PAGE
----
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Discussion Starter #1
Hey everyone. I have an 84 El Camino that originally had a v6 motor. Is anyone aware of what CA says about swapping motors? I want to drop a 350 but I've heard that the motor has to be the same year or newer than the chassis. Any suggestions would help.
 

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It has to be from a smog era car... If you have an 84 you could drop in a ls motor from a truck or a lt1 from an impala. You just have to make sure you have all the smog stuff that was on the original car... O2 sensors computer cats etc.. then you have to take it to a ref to get it checked out and passed so you can get a sticker for it...
 

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no ca says no truck engines in car chassis.you can actually put any year 350 in it it just needs to be built to the year of your car or newer specs
 

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I honestly don't think the referee station can tell a 350 from a 305. As long as it has everything it should have i smog equipment, it should pass. Now, here's the good news - I have never had a problem taking a Camino that originally had a 6 and was converted to a V-8 to any smog station. They've all passed as long as they had all the smog equipment that the particular year V-8 was supposed to have. I personally don't think you'll need to do the referee thing. Others may disagree, but I've never had to and I have done several of them.
 

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Straight from the California Air Resources Board website.


Engine changes are legal as long as the following requirements are met to ensure that the change does not increase pollution from the vehicle:
  • The engine must be the same year or newer than the vehicle.
  • The engine must be from the same type of vehicle (passenger car, light-duty truck, heavy-duty truck, etc.) based on gross vehicle weight.
  • If the vehicle is a California certified vehicle then the engine must also be a California certified engine.
  • All emissions control equipment must remain on the installed engine.
  • Vehicles converted to 100% electric drive, with all power supplied by on-board batteries are considered in compliance with the engine change requirements. All fuel system components must be removed prior to inspection. For additional information contact the ARB helpline at (800) 242-4450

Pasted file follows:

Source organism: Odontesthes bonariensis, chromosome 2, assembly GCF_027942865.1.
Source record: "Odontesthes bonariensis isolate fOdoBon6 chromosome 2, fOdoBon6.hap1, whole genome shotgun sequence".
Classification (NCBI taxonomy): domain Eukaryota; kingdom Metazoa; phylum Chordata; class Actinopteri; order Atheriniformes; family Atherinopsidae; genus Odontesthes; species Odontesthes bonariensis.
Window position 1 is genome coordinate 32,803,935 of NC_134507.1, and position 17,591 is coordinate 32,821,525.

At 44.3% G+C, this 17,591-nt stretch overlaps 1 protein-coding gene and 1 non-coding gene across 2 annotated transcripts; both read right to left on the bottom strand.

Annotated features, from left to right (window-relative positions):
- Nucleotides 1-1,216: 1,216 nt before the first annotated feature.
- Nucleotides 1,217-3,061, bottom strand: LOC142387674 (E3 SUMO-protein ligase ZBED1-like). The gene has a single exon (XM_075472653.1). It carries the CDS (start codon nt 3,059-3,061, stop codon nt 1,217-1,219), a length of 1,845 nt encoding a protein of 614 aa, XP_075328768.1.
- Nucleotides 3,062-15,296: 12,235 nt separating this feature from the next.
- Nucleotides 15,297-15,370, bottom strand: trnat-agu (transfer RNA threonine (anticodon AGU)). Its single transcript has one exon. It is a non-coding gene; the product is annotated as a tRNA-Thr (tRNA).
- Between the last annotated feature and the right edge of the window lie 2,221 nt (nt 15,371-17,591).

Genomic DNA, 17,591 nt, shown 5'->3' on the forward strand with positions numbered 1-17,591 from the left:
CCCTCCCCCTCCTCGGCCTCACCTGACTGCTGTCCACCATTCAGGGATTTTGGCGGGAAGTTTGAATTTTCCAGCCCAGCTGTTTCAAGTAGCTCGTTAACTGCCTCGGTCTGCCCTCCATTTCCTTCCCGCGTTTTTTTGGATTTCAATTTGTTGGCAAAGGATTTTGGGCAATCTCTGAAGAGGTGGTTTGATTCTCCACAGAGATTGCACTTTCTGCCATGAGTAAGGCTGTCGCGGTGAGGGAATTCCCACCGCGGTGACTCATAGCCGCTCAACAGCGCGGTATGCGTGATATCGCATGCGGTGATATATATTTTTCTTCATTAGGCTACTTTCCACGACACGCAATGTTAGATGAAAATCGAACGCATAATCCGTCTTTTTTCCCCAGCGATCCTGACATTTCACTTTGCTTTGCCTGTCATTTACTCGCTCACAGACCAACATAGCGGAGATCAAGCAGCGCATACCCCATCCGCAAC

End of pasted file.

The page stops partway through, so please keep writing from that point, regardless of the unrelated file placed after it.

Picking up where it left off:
After an engine change, vehicles must first be inspected by a state referee station. The vehicle will be inspected to ensure that all the equipment required is in place, and vehicle will be emissions tested subject to the specifications of the installed engine.
Pretty straightforward, must be same year or newer, from the same class of vehicle, I'm not sure if CA classifies the El Camino as a light truck or a passenger car, but whichever one it is must be the reported source of the motor.
 

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When I reg. mine from Montana they considered it a commercial truck and had to have it weighed. If it has a topper it's not considered commercial .
 

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i was a ca. res for 30+ years and have done many elco swaps and conversions.the state of ca. registers the elco as a truck,but its emissions package is a car systems and therefor is classified a car by the smog police.you are alowed a little room because of such. you can get away with a light truck engine but it must be controled by a car emissions system with a car ecm and calibrations.no big blocks are alowed in our elco s because they only put big blocks in hd trucks after 75. the ref will check to see what ecm/chip is used and check the casting #on the block to make sure its not an excluded engine. the more exotic a swap the closer they look. can you sneek something by them some times ? sure ,but if they catch it you are screwed. at that point you have 2 options,1 you put it back to true factory specs and recertify it as stock or 2 you put in a certified engine and start over.i have done this so many times i know what can fly and what wont. i wont knowingly direct someone to go down a path that will cause them problems.i would rather air on the side of caution
 

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Discussion Starter #9
Thanks everyone for their comments! All seems pretty straight forward and pretty similar to what I've heard others say about this topic! Anyone know about what happens if your vehicle doesn't pass those dreaded smog checkpoints? I'm assuming they give you some time to have it repaired then get it retested
 
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